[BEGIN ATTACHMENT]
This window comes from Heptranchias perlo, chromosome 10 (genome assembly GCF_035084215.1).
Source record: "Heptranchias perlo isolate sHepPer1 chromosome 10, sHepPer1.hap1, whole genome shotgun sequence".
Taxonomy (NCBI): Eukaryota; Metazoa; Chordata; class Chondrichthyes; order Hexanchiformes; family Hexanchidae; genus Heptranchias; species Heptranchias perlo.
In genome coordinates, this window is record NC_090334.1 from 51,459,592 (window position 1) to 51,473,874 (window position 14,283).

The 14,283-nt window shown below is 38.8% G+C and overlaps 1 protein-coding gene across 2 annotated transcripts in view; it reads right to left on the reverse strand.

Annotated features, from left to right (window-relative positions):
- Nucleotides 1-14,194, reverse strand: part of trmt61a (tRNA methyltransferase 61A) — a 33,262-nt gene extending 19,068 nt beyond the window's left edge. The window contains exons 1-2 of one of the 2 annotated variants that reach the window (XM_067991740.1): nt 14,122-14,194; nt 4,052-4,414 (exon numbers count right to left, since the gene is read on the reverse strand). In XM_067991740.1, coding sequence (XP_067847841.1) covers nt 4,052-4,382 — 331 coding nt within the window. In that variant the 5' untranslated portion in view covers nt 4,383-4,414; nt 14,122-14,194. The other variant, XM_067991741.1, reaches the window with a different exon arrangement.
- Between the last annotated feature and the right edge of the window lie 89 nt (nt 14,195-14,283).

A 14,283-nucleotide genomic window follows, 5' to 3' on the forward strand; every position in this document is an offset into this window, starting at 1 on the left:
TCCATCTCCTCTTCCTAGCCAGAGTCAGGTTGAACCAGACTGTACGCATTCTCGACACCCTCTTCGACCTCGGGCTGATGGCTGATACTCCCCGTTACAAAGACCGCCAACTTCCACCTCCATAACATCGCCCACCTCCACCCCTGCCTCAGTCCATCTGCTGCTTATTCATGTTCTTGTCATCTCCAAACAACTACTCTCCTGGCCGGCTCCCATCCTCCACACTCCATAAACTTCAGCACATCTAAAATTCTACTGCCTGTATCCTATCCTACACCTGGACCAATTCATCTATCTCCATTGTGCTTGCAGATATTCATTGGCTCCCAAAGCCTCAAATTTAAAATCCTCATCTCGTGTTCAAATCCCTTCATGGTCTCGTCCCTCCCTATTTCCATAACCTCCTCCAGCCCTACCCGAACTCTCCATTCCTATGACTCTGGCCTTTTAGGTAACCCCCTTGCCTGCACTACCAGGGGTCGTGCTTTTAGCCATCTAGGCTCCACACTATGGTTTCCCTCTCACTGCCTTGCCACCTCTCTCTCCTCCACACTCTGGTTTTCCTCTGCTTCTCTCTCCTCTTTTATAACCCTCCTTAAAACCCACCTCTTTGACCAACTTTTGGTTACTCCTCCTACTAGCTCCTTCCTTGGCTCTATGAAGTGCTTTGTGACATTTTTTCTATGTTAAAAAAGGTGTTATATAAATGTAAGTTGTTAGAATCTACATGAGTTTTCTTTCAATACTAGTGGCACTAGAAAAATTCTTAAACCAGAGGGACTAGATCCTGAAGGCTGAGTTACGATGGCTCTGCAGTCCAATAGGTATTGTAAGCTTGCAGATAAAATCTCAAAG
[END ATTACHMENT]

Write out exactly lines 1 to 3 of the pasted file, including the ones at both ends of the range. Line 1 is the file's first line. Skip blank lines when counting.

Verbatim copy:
This window comes from Heptranchias perlo, chromosome 10 (genome assembly GCF_035084215.1).
Source record: "Heptranchias perlo isolate sHepPer1 chromosome 10, sHepPer1.hap1, whole genome shotgun sequence".
Taxonomy (NCBI): Eukaryota; Metazoa; Chordata; class Chondrichthyes; order Hexanchiformes; family Hexanchidae; genus Heptranchias; species Heptranchias perlo.